1 Med Butternut Squash-peeled, deseeded and cubed
1 medium onion- cut roughly
1-2 teaspoons salt
1-1.5 Tbsp Yellow Curry Powder
1-2 Tea Turmeric Powder
1 Can full fat coconut milk-shake vigorously before opening to blend
Prepare squash and onion and put in a pot, cover with water, do not use more water than necessary to cover squash. Bring to a boil and allow to simmer until the squash is soft when pricked with a fork. Turn off stove. Add to this the salt, curry powder, Turmeric, and can of coconut milk. Blend thoroughly with an immersion blender or in a standup blender. Reheat and serve.
2 Cups Almond Flour
½ tea sea salt
½ tea baking soda
½ tea ground cinnamon
3 Tablespoons Erythritol*
2 Large eggs
1 Tbsp ginger paste (from a jar) or fresh grated ginger
¼ cup melted ghee (clarified butter)
12 drops Stevia
2 teaspoons lemon zest
1 ½ tea vanilla extract
1 ¼ cup blueberries
A few pumpkin seeds and fresh blueberries for the top.
*Erythritol is a sugar alcohol, similar to xylitol and sorbitol. The main difference is that it is processed and absorbed in the small intestine, so there are no adverse digestive symptoms associated with it. It is also granulated like sugar. It has a zero glycemic index and doesn’t cause an insulin spike. It can be substituted for sugar in most recipes, however, you will want to use less than what is called for.
This can be made with bones from grass fed beef, lamb, chicken, turkey, etc. I often mix bones (some from beef and some chicken) to make a really tasty and rich broth. This broth can be used daily before or between meals to help with leaky gut or gut inflammation, digestive disturbances, overcome food intolerances and allergies, boost the immune system, and fatigue. It is loaded with collagen and minerals, so it is nutrient dense, easy to digest, and also makes a wonderful stock for soups. Here is how we make a tasty bone broth:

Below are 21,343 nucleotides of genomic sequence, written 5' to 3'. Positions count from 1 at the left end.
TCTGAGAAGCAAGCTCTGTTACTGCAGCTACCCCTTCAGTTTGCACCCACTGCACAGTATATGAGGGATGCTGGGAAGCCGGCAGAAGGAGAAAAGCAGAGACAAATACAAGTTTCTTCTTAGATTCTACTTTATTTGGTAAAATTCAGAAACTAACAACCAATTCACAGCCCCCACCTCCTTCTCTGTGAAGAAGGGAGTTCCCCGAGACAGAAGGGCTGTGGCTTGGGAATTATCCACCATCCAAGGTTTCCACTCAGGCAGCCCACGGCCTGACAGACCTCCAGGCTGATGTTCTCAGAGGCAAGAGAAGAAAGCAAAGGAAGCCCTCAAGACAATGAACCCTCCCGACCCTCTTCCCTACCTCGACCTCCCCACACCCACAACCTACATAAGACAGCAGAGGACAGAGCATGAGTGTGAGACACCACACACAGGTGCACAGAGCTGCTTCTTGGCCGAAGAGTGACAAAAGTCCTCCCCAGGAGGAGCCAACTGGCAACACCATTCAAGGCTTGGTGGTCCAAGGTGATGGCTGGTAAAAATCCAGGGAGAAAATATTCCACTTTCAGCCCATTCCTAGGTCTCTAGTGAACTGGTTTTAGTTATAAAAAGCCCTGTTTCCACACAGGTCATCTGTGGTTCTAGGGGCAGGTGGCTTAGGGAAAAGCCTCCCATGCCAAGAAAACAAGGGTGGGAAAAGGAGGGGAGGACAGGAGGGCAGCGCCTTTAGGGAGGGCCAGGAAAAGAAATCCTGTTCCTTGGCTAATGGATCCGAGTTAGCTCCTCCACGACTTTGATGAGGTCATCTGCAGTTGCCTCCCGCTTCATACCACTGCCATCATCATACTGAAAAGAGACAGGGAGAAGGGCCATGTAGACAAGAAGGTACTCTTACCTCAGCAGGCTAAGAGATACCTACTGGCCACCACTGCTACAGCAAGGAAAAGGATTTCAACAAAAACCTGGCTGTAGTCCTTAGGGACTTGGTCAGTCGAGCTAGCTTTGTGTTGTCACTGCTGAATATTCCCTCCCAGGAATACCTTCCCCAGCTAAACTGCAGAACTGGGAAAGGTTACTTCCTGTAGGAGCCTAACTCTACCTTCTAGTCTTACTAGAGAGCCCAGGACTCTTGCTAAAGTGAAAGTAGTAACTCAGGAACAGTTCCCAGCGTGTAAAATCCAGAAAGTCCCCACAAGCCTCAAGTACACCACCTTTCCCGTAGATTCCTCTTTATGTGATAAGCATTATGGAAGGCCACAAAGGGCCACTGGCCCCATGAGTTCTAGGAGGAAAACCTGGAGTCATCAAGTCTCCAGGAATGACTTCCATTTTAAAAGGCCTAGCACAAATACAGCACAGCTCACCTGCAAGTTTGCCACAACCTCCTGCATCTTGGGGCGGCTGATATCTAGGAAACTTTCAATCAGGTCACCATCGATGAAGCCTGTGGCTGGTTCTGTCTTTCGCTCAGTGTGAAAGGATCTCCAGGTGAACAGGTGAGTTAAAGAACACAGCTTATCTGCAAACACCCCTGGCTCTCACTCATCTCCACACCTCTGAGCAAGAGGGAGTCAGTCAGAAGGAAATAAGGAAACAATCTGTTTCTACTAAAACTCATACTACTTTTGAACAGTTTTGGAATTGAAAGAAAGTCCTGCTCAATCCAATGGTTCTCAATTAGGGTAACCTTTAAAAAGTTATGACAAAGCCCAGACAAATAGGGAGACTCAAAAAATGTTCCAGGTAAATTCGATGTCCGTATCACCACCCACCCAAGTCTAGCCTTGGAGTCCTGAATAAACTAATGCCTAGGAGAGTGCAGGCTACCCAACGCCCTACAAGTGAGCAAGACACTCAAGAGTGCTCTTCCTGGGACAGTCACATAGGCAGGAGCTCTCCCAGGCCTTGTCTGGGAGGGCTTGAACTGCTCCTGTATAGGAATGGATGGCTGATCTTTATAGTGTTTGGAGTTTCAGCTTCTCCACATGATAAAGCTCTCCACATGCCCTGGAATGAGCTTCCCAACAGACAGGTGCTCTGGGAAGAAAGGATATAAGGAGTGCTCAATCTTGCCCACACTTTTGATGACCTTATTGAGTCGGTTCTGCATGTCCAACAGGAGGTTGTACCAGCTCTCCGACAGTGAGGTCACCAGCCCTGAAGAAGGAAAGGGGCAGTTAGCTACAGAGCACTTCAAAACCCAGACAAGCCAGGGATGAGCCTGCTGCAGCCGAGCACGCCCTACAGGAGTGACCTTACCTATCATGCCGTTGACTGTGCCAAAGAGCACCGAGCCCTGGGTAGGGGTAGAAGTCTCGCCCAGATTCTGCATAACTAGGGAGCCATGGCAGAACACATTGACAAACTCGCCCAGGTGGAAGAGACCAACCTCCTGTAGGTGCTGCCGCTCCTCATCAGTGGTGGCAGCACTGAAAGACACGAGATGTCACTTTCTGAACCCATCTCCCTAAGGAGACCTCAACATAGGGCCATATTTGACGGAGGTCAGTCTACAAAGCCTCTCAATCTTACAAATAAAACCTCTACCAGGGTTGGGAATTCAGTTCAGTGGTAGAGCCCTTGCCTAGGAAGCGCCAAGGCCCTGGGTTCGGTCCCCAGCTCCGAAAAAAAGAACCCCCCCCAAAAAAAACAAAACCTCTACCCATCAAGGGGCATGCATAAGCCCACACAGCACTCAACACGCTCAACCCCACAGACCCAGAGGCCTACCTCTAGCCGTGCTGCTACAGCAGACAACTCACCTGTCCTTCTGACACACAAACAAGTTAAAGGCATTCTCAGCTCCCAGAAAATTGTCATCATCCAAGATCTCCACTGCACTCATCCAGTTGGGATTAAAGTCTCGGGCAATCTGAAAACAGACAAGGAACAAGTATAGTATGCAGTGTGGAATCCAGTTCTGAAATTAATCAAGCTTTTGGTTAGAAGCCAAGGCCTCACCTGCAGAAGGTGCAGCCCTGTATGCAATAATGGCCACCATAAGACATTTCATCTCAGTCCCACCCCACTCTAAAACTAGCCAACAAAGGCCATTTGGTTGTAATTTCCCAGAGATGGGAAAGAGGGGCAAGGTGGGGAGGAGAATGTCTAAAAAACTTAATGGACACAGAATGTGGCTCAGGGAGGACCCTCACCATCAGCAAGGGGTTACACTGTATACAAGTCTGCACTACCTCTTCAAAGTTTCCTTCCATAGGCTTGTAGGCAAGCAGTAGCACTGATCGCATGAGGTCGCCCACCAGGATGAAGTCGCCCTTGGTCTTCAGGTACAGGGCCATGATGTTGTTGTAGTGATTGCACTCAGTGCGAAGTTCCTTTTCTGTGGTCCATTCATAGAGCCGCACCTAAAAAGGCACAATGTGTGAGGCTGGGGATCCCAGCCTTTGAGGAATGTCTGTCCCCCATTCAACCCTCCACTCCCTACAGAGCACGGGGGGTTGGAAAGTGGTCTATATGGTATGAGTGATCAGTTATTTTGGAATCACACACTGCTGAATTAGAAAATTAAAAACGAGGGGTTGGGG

Put a chicken carcass or two, or beef bones, in a slow cooker, pressure cooker, or soup pot. Fill with water. Add 1-2 Tbsp of raw apple cider vinegar-this will provide enough acidity to pull the minerals and collagen out of the bones. Add to this one large onion cut into 8th’s, including the skin as long as there is no dirt, a couple of crushed cloves of garlic and a tablespoon of ginger. You can add to this a couple of carrots, celery-especially the tops and hearts, a few large leaves of greens (chard, beet greens, kale, collards, spinach) broccoli stems, any other vegetable parts that you would compost aside from things like avocado skins/pits.
Add salt and pepper and other herbs you like.
Lock lid and bring to pressure, turn down heat and allow it to stay at pressure for a couple of hours, than turn off heat and let the pressure come down on its own as it cools. Open and strain the broth and return to the pot.
Turn slow cooker to high until the stock gets hot, than turn it to low for the longest possible time. This is great to make at night before bed, as you can reset the timer to low for an additional 8-12 hours in the morning. The longer it cooks the better it tastes!
Bring stock to boil and lower heat to simmer for several hours, can be done over a couple of days, than strain. After the broth is strained, you can drink as is or you can use to make a soup with.
The simmering causes the bones and ligaments to release healing compounds like collagen, proline, glycine, and glutamine that have the power to transform your health. Collagen is the protein found in connective tissue of vertebrate animals. It’s abundant in bone, marrow, cartilage, tendons, and ligaments. The breakdown of collagen in bone broths is what produces gelatin.
Nutrition researchers Sally Fallon and Kaayla Daniel of the Weston A. Price Foundation explain that bone broths contain minerals in forms that your body can easily absorb: calcium, magnesium, phosphorus, silicon, sulphur and others. They contain chondroitin sulphates and glucosamine, the compounds sold as pricey supplements to reduce inflammation, arthritis and joint pain.(2)
Kaayla T. Daniel, “Taking Stock: Soup for Healing Body, Mind, Mood, and Soul,” Psychology Today http://www.psychologytoday.com/blog/naughty-nutrition/201202/taking-stock-soup-healing-body-mind-mood-and-soul (accessed 20 February 2012).
Kaayla T. Daniel, “Why Broth is Beautiful: Essential Roles for Proline, Glycine and Gelatin,” Weston A. Price Foundation. http://www.westonaprice.org/food-features/why-broth-is-beautiful (accessed 18 June 2013).